While it is true that the Doctor allowed the business to be conducted in his office, recommended the machines to other chiropractors, made collections from some purchasers and advanced moneys as requested by Junior, the evidence generously warrants the finding that the Doctor never intended to be a participant in the profits or the losses of the company or to exercise any control thereof. His only connection with the business, besides housing it and lending his son money to advance to it, was to give information as to other doctors needing equipment of the type sold by his son's firm. At the very outset he emphasized that he had had so much trouble with a former associate that he would go into business with no one; that his son was unemployed, devoted to mechanics and physics, and if the latter were interested the Doctor would furnish money to effect the release of the merchandise from Arons. He never signed a writing or orally promised that he would be a partner of either Frank or Mary Rubens. He received no salary or commission from the company. He gratuitously commended its products, collected its moneys and advanced such sums as Junior requested. He never had a key to any house that sheltered equipment stored by the partnership. His report of sales by Therapy Products Company through the Physical Therapy Company's sales permit was regarded by the trial judge as merely one more favor to his son.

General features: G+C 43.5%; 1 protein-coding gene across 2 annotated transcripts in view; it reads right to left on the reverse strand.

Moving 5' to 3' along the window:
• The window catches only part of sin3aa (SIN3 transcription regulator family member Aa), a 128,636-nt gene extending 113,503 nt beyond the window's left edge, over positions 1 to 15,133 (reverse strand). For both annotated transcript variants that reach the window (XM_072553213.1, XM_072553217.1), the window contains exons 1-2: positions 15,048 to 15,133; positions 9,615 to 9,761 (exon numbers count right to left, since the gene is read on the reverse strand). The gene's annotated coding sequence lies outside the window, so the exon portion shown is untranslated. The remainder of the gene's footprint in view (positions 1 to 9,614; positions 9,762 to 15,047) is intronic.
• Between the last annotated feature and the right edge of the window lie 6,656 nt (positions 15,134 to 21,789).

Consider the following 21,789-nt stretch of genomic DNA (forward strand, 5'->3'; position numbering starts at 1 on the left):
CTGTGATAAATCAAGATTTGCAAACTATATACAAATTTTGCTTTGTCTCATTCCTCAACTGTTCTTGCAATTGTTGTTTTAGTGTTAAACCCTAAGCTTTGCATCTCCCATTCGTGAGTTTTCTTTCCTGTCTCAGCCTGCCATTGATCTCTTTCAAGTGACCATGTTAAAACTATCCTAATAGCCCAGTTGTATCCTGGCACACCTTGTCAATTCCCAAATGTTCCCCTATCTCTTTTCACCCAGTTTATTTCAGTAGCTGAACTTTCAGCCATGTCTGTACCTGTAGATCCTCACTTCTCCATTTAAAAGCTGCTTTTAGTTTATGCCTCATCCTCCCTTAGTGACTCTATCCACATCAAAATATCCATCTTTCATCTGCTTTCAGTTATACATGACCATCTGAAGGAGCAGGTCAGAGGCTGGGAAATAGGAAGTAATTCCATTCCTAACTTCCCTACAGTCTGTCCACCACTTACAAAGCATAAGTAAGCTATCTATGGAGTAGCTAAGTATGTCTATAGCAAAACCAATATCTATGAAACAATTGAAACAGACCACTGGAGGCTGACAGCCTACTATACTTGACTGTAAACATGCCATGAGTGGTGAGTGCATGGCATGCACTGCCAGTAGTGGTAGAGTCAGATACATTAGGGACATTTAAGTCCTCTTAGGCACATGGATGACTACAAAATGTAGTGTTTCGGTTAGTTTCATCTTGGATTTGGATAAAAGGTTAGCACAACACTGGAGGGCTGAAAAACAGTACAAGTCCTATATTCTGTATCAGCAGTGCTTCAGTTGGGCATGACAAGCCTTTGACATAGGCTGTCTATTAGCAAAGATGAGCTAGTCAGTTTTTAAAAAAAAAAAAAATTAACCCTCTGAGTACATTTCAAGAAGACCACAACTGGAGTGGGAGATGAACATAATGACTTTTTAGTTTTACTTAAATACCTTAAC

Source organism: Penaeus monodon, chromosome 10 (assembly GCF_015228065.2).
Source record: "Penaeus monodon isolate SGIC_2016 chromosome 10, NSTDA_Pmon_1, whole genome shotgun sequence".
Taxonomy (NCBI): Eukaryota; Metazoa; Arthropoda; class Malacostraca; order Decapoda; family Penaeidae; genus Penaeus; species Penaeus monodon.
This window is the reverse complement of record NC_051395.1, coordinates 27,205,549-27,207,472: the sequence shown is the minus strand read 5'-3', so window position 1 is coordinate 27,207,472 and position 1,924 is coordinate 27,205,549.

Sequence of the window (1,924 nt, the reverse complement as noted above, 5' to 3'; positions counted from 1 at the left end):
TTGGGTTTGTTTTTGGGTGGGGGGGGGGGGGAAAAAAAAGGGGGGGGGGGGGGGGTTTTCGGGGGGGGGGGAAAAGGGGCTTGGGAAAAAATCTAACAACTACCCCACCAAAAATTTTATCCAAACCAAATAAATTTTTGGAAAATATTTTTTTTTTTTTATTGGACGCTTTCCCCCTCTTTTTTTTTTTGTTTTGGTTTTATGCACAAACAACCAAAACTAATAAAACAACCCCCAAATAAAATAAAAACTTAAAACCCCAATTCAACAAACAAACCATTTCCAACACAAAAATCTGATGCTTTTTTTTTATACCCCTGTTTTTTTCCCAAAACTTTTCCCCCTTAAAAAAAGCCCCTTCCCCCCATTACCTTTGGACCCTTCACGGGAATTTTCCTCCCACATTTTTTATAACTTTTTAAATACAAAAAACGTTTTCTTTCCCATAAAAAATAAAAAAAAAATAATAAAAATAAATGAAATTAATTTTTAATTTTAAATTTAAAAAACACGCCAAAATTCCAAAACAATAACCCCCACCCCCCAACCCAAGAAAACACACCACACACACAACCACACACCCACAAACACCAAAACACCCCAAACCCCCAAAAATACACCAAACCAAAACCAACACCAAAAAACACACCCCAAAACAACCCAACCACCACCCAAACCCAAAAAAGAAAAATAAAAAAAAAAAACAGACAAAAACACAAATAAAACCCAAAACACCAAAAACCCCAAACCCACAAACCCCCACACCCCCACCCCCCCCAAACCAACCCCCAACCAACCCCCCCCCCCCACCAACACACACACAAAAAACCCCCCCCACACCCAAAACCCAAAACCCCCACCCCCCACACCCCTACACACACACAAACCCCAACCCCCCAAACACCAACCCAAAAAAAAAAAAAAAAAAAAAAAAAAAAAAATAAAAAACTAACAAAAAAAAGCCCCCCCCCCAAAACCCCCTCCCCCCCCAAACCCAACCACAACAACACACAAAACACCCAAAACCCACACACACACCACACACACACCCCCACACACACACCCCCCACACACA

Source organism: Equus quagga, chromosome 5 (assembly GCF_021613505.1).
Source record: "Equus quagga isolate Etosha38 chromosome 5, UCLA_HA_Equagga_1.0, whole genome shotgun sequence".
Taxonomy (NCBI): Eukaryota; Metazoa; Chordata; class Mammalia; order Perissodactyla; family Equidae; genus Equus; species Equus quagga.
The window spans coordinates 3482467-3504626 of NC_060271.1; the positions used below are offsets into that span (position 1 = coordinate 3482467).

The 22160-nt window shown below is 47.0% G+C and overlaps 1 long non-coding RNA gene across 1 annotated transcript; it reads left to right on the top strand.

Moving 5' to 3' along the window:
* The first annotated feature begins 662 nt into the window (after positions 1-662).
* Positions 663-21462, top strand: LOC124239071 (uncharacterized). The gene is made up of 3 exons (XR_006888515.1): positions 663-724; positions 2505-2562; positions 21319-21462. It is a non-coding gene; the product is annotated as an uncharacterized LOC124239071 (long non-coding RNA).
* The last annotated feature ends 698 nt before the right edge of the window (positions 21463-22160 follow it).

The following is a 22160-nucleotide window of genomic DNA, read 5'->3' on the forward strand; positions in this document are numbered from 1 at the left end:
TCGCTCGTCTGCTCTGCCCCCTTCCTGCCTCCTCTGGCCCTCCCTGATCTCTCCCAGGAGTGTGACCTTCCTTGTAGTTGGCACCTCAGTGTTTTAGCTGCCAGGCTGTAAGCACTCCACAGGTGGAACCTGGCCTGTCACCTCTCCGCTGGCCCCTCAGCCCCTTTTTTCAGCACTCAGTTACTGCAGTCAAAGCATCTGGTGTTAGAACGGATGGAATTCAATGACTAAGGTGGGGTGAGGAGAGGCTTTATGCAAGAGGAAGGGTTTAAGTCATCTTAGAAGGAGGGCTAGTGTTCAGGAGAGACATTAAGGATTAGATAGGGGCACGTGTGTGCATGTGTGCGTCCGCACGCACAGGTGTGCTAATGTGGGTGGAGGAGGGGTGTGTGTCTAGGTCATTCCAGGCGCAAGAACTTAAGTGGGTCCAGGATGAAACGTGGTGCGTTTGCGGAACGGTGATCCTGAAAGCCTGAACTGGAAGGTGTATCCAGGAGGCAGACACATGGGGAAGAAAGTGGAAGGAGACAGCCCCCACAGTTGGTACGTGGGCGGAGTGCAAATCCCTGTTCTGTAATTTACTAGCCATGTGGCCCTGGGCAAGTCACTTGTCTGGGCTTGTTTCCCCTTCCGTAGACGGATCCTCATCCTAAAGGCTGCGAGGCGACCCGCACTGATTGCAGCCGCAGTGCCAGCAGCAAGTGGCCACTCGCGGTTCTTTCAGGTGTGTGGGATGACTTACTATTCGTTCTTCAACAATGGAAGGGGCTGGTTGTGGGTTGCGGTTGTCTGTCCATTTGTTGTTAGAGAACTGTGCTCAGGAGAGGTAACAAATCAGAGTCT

The rejection of the testimony of Frank Rubens was the privilege of the trial judge; in fact, it was his duty to reject it if it did not have a convincing quality. Indubitably the court was influenced by Frank's statement on January 19 that Arons had paid $7,200 for the bankrupt stock whereas the files of the bankruptcy proceeding disclosed that only $3,000 had been paid by Arons for all the merchandise. It is strictly the function of the trial judge to determine the ultimate facts from a consideration of all the evidence submitted. His findings in the absence of prejudicial error will not be disturbed and they should be given the benefit of every reasonable inference fairly deducible from the evidence. Herbert's Laurel-Ventura, Inc., v. Laurel Ventura Holding Corporation, 58 Cal.App.2d 684, 690, 138 P.2d 43; Lorraine v. City of Los Angeles, 55 Cal.App.2d 27, 30, 130 P.2d 140.